"You learn how to deal with it," Rivera said. "Obviously, there are days that you won't pitch because it hurts, because it's cranky, but I'm here to pitch. I don't come here to sit down and just see what happens."
The procedure is considered relatively minor and Rivera is expected to be ready for Spring Training, though he will likely assume his usual light workload -- skipping all road Grapefruit League games -- heading into the regular season.
"I think this is what Mo feels most comfortable with," Girardi said on Monday. "Fortunately for us, it's not something like when you hear shoulder, you hear rotator cuff or labrum. It's not that. It's a little calcium deposit that they just shave down."
Rivera addressed reporters during the Yankees' final series of the season at Boston's Fenway Park and said he had been told that surgery was one of two options that could correct the irritation and pain.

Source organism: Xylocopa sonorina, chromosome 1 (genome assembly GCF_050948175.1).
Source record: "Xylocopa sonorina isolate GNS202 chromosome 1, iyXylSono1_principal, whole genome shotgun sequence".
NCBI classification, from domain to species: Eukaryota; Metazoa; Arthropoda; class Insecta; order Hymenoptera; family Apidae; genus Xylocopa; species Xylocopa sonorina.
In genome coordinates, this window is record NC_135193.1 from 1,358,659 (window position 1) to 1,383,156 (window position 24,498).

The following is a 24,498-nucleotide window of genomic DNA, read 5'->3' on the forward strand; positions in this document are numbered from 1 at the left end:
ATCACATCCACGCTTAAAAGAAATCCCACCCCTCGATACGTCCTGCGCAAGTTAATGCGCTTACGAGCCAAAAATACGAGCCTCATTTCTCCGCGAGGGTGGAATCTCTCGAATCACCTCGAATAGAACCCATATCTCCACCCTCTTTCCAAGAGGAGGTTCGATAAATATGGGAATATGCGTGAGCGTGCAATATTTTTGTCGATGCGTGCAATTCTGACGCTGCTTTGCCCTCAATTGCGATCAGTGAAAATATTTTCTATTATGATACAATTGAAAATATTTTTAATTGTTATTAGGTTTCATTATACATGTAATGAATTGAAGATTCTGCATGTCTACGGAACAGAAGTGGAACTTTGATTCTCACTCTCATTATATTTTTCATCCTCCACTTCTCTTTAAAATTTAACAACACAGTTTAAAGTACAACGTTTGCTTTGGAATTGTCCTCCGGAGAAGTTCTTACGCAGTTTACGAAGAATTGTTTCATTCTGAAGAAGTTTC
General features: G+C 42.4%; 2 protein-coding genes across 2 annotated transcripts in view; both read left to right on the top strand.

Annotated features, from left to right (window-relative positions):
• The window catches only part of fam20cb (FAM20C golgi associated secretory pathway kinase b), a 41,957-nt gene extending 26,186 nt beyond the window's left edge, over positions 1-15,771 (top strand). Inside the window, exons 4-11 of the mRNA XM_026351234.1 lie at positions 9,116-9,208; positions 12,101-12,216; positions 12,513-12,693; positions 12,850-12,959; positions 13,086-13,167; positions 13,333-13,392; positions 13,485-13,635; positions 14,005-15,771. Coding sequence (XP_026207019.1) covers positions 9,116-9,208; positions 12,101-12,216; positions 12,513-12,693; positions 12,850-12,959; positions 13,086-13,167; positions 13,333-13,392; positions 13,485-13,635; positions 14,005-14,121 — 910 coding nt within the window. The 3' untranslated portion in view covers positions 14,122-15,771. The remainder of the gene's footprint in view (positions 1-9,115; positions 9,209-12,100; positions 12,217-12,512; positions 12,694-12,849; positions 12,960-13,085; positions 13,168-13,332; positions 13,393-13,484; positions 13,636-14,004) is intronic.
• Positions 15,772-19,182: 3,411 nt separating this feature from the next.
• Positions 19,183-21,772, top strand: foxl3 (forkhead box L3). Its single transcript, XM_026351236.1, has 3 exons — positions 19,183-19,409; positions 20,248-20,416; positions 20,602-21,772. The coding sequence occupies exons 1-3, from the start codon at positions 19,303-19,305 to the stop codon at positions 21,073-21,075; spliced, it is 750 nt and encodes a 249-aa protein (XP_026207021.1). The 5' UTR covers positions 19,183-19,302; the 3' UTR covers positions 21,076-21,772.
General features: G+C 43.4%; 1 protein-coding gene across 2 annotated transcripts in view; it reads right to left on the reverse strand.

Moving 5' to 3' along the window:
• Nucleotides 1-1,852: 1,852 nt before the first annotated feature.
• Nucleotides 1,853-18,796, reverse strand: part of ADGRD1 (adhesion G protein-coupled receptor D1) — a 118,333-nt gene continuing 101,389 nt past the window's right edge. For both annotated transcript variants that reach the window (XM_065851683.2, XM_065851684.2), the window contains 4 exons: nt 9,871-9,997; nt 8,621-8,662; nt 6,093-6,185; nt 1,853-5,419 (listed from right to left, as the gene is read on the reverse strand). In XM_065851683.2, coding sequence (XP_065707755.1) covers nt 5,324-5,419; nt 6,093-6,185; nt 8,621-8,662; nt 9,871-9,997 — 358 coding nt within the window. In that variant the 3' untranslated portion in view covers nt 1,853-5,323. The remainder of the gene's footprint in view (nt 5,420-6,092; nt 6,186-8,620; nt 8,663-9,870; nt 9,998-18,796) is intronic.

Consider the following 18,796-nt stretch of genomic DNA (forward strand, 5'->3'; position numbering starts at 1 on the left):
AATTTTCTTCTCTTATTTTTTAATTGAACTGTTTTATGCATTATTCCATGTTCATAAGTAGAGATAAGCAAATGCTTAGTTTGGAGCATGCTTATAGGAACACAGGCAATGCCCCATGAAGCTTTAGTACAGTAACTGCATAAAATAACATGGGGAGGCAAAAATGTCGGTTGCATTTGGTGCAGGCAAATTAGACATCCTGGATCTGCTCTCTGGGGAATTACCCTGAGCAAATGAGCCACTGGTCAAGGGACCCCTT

He could also have alleviated the soreness with a series of periodic cortisone injections, but said, "I hate needles," and did not have any injections performed during the 2008 season. He has not had any kind of surgical procedure since a '92 elbow operation.
Despite pitching with some level of discomfort most of the season, Rivera assembled one of his best statistical seasons, converting 39 of 40 save opportunities to go 6-5 with a team-leading 1.40 ERA, pitching in a team-high 64 games overall.
"It's something called God," Rivera said. "That's my strength. Talk to him."
His final appearance came in the first game of New York's day-night doubleheader at Fenway Park on Sunday, as Rivera recorded the final four outs to preserve Mike Mussina's 20th victory.
Earlier this season, Rivera -- who is signed through '10 -- surpassed Lee Smith for second place on baseball's all-time saves list with 482 in the regular season, plus 34 more in his playoff career.
"I'm a guy that always wants to be responsible for his acts, and pitching is what I do," Rivera said. "I want to be able to do what I'm doing the next two years."